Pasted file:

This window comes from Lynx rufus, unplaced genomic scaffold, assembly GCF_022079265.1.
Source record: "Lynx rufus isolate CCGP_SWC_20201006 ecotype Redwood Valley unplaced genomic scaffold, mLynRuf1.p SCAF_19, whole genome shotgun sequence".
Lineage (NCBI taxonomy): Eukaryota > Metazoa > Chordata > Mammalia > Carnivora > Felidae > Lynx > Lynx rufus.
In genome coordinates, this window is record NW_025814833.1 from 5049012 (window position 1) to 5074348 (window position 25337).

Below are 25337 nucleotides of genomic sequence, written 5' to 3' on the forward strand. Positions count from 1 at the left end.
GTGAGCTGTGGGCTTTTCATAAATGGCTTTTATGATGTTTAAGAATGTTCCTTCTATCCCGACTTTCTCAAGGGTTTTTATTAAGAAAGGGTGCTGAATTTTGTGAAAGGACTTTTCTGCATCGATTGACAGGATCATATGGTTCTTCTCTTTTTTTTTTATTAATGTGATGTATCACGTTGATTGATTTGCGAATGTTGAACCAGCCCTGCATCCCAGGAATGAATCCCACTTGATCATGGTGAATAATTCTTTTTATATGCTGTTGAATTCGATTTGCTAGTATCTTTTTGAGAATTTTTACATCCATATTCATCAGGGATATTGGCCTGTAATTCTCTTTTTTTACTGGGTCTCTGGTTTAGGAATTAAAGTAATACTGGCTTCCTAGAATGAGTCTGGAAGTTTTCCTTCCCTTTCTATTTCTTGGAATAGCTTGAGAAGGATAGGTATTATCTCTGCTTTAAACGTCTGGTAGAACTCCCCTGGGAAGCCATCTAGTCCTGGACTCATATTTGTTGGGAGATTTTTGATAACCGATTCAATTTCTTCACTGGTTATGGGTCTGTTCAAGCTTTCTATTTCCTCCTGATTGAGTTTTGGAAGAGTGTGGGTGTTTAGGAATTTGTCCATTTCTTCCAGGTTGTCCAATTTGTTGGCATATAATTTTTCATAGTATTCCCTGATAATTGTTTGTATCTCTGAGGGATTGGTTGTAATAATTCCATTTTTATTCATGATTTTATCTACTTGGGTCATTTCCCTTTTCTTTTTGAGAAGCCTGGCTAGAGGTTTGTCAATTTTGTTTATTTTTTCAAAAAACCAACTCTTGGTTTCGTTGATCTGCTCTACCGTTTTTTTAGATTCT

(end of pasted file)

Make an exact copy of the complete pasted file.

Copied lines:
This window comes from Lynx rufus, unplaced genomic scaffold, assembly GCF_022079265.1.
Source record: "Lynx rufus isolate CCGP_SWC_20201006 ecotype Redwood Valley unplaced genomic scaffold, mLynRuf1.p SCAF_19, whole genome shotgun sequence".
Lineage (NCBI taxonomy): Eukaryota > Metazoa > Chordata > Mammalia > Carnivora > Felidae > Lynx > Lynx rufus.
In genome coordinates, this window is record NW_025814833.1 from 5049012 (window position 1) to 5074348 (window position 25337).

Below are 25337 nucleotides of genomic sequence, written 5' to 3' on the forward strand. Positions count from 1 at the left end.
GTGAGCTGTGGGCTTTTCATAAATGGCTTTTATGATGTTTAAGAATGTTCCTTCTATCCCGACTTTCTCAAGGGTTTTTATTAAGAAAGGGTGCTGAATTTTGTGAAAGGACTTTTCTGCATCGATTGACAGGATCATATGGTTCTTCTCTTTTTTTTTTATTAATGTGATGTATCACGTTGATTGATTTGCGAATGTTGAACCAGCCCTGCATCCCAGGAATGAATCCCACTTGATCATGGTGAATAATTCTTTTTATATGCTGTTGAATTCGATTTGCTAGTATCTTTTTGAGAATTTTTACATCCATATTCATCAGGGATATTGGCCTGTAATTCTCTTTTTTTACTGGGTCTCTGGTTTAGGAATTAAAGTAATACTGGCTTCCTAGAATGAGTCTGGAAGTTTTCCTTCCCTTTCTATTTCTTGGAATAGCTTGAGAAGGATAGGTATTATCTCTGCTTTAAACGTCTGGTAGAACTCCCCTGGGAAGCCATCTAGTCCTGGACTCATATTTGTTGGGAGATTTTTGATAACCGATTCAATTTCTTCACTGGTTATGGGTCTGTTCAAGCTTTCTATTTCCTCCTGATTGAGTTTTGGAAGAGTGTGGGTGTTTAGGAATTTGTCCATTTCTTCCAGGTTGTCCAATTTGTTGGCATATAATTTTTCATAGTATTCCCTGATAATTGTTTGTATCTCTGAGGGATTGGTTGTAATAATTCCATTTTTATTCATGATTTTATCTACTTGGGTCATTTCCCTTTTCTTTTTGAGAAGCCTGGCTAGAGGTTTGTCAATTTTGTTTATTTTTTCAAAAAACCAACTCTTGGTTTCGTTGATCTGCTCTACCGTTTTTTTAGATTCT